Epinephrine is produced as the final step in the chain of a common catecholamine biosynthetic pathway in which the essential amino acid L-tyrosine is hydroxylated in an initial reaction by the rate-limiting enzyme tyrosine hydroxylase, to form L-dihydroxyphenylalanine (L-DOPA). Tyrosine hydroxylase is present in all catecholaminergic cells. L-DOPA is decarboxylated by the catalytic activity of aromatic L-amino acid decarboxylase (AADC) to produce dopamine, which is further converted to norepinephrine in a hydroxylation reaction catalyzed by dopamine beta-hydroxylase. The final step in the biosynthesis of epinephrine is the catalysis of norepinephrine to epinephrine by the enzyme, phenylethanolamine N-methyltransferase (PNMT), with the methyl supplied by S-adenosyl-methionine. This final conversion process occurs in cells that use epinephrine as a hormone and neurotransmitter in the adrenal medulla and a small subset of neurons in the brain.
Epinephrine turnover and metabolism is under the dynamic control of two enzymes, catechol-O-methyltransferase (COMT) and monoamine oxidase (MAO). Internal stores of epinephrine in the adrenal chromaffin cells are O-methylated by COMT to produce the principal metabolite, metanephrine.
The epinephrine secreted by sympathetic nerves, and the circulating epinephrine is taken up and cleared by the liver and kidney.(9) Oxidative deamination of epinephrine by MAO, results in an aldehyde that is further processed to form alcohol or acid metabolites, specifically 3.4-dihydrophenylglycol (DHPG).
Disorders of the Adrenergic System
Several disease conditions have been associated with epinephrine. Absence or severe deficiency of adrenal gland hormones such as epinephrine cause Addison's disease, a condition that presents with non-specific symptoms such as dizziness when standing, fatigue, nausea, and darkening of the skin. On the other hand, excessive secretion of epinephrine and noradrenaline can lead to a rare adrenal tumor or pheochromocytoma, that can trigger a severe and dangerous increase in blood pressure. These tumors usually occur in men and women aged 30 to 50 years. Non-typical symptoms are vomiting and chest pain, and in some instances pheochromocytoma patients experience episodes of orthostatic hypotension.
Another disorder associated with epinephrine is lactic acidosis that results from pyruvate formation and induction of glycolysis, an effect mediated by beta adrenergic receptors. Results of a cardiopulmonary bypass study showed that administration of epinephrine after bypass surgery, increased the likelihood of lactic acidosis in some patients, and is associated with a decrease in oxygen extraction and increased blood flow. Another endocrine disorder ascribed to epinephrine is hyperglycemia. The transient response of hepatic glucose production from epinephrine is converted to a sustained response accompanied by increases in cortisol and glucagon. Apart from increased glucose production associated with epinephrine, there is also reduced glucose uptake leading to elevated glucose levels responsible for hyperglyemia.
Epinephrine has been used extensively to reduce bleeding by increasing localized constriction of blood vessels. Epinephrine reduces the systemic toxic effects of certain local anesthetics. However, excessive intravenous injection of epinephrine can cause headaches, cerebral hemorrhage, cardiac arrest, and ventricular arrhythmias. Epinephrine like other medications can enhance physiological tremors and the pathophysiology of epinephrine induced tremors includes its acting on beta-adrenergic receptors peripherally, in the muscles. Several clinical studies have shown that excessive epinephrine can reach toxic levels in the circulation that can have severe consequences of tachycardia, collapse, and even death. Excess adrenal hormones, including epinephrine can trigger systemic resistance causing pulmonary edema and congestion.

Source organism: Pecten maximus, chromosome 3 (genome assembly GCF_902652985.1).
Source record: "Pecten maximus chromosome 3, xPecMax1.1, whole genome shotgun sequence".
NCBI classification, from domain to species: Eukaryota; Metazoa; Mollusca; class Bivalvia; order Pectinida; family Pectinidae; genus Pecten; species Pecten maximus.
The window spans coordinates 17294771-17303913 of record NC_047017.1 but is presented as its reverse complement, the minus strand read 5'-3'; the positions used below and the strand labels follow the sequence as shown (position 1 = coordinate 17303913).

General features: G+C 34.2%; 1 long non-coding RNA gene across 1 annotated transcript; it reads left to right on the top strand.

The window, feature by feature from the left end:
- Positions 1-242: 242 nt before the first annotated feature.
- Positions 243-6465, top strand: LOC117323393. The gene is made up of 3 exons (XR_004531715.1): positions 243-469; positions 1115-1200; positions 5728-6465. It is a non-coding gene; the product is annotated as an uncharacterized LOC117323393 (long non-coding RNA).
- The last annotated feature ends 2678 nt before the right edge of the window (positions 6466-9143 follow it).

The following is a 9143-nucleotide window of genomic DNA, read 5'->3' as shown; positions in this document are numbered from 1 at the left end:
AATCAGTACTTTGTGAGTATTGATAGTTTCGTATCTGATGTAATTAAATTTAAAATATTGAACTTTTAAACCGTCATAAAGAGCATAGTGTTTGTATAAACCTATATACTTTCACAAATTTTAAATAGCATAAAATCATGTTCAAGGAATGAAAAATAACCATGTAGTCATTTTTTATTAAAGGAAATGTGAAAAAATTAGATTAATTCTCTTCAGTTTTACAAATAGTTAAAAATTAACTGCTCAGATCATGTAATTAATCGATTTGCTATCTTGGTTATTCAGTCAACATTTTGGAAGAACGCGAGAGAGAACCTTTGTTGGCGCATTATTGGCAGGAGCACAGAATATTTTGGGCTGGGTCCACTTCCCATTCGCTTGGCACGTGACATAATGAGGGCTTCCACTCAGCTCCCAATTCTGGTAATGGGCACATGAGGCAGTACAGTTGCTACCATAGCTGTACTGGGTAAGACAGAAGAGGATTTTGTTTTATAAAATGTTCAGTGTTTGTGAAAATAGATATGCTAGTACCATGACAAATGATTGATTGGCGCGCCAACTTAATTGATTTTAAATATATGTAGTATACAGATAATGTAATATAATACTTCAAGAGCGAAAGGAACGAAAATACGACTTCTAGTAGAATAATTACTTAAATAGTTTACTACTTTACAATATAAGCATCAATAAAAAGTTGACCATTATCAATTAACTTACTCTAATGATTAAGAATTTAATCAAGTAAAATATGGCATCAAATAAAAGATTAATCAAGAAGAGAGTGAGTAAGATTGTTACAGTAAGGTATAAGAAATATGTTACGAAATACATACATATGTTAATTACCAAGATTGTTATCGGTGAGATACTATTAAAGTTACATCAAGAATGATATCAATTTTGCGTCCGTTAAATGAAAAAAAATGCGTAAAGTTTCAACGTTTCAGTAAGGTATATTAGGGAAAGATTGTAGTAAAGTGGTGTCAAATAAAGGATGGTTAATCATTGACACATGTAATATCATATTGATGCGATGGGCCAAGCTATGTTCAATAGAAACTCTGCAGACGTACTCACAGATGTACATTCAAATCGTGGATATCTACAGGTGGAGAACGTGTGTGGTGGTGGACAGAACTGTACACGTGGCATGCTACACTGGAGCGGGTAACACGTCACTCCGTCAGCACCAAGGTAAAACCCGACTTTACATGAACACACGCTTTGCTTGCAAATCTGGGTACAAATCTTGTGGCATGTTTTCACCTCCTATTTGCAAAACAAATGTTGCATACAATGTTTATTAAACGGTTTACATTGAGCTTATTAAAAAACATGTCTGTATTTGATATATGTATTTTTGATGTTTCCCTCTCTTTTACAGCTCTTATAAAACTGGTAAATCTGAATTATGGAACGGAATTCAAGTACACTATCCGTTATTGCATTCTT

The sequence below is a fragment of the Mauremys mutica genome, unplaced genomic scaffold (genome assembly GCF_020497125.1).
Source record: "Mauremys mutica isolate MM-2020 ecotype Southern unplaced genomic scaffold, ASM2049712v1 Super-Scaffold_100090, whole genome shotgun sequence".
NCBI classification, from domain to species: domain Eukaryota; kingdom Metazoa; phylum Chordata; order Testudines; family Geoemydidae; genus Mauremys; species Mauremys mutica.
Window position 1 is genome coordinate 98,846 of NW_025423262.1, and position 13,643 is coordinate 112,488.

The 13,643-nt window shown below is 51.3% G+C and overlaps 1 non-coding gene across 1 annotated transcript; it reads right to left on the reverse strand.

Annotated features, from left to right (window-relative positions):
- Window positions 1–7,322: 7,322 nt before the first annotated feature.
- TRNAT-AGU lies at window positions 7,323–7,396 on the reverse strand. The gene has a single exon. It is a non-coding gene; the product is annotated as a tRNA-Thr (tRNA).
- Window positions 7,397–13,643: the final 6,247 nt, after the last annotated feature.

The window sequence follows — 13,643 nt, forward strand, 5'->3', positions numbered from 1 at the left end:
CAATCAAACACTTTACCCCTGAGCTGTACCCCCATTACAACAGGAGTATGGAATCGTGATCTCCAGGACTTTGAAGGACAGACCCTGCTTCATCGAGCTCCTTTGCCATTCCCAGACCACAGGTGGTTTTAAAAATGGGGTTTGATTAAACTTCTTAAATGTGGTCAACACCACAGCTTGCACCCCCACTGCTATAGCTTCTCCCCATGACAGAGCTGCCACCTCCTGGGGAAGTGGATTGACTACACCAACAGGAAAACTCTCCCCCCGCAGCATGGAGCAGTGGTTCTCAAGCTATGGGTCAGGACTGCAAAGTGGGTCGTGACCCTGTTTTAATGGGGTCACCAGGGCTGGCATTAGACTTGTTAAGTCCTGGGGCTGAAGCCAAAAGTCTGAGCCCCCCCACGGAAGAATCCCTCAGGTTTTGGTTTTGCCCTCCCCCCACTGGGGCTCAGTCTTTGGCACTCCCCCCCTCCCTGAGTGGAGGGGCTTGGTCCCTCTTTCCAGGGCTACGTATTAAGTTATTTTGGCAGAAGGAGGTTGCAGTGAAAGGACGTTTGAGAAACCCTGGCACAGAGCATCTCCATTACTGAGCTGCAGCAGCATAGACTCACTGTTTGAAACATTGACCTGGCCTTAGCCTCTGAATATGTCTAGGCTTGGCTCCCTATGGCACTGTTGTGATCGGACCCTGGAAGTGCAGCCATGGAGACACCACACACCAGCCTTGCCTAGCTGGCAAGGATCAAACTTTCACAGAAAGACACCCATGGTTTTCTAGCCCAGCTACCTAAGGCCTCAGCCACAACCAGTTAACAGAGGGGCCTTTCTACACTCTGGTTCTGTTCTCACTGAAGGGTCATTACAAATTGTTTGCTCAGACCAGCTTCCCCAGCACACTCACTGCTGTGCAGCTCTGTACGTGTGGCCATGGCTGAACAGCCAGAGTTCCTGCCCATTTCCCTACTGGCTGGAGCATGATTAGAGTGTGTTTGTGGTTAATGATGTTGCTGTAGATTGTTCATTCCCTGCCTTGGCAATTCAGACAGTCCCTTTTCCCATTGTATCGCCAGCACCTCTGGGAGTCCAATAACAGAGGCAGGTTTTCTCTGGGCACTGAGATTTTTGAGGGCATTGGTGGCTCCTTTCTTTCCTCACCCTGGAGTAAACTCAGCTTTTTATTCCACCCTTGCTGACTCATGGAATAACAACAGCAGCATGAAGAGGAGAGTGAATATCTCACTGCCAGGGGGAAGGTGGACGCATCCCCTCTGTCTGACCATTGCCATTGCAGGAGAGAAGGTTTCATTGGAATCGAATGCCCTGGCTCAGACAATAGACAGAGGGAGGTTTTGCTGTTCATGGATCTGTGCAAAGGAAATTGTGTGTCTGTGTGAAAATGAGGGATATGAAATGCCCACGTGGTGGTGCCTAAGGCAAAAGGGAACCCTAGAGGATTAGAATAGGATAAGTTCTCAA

Medically, epinephrine belongs to a class of drugs known as alpha/beta adrenergic agonists and is administered in the treatment anaphalaxis, cardiac arrest, septic shock induced hypotension, ventricular fibrillation, mydriasis, amongst other conditions.
Various clinical studies have tested epinephrine as a pharmacological agent to treat various diseases. The injectable solution of epinephrine has a dosage of 0.1mg/mL (1:10,000) and 1mg/mL (1:1000). The dose of epinephrine for cardiac arrest is 0.5-1.0 mg (5-10 mL). The normal value of epinephrine in the urine is 0.5-20 mcg/24 hours. A randomized clinical trial analyzed the cardiac life-supporting effects of standard and high doses of epinephrine, and found that the higher dose significantly improved spontaneous cardiac circulation without increasing complications.
Another clinical study showed that epinephrine combined with steroids and the peptide vasopressin had a beneficial effect on the return of spontaneous circulation in patients suffering from cardiac arrest, without complications of bleeding and renal failure. In addition to treating cardiac arrest, epinephrine is the mainstay of anaphylaxis as it is a vasoconstrictor. Epinephrine can reduce hypotension, shock, and upper airway edema. Systemic reactions and anaphylaxis are known to occur as a result of administration of allergy immunotherapy tablets in allergic immunotherapy treatment. However, taken concurrently with epinephrine, these tablets have been shown to avert these serious side effects.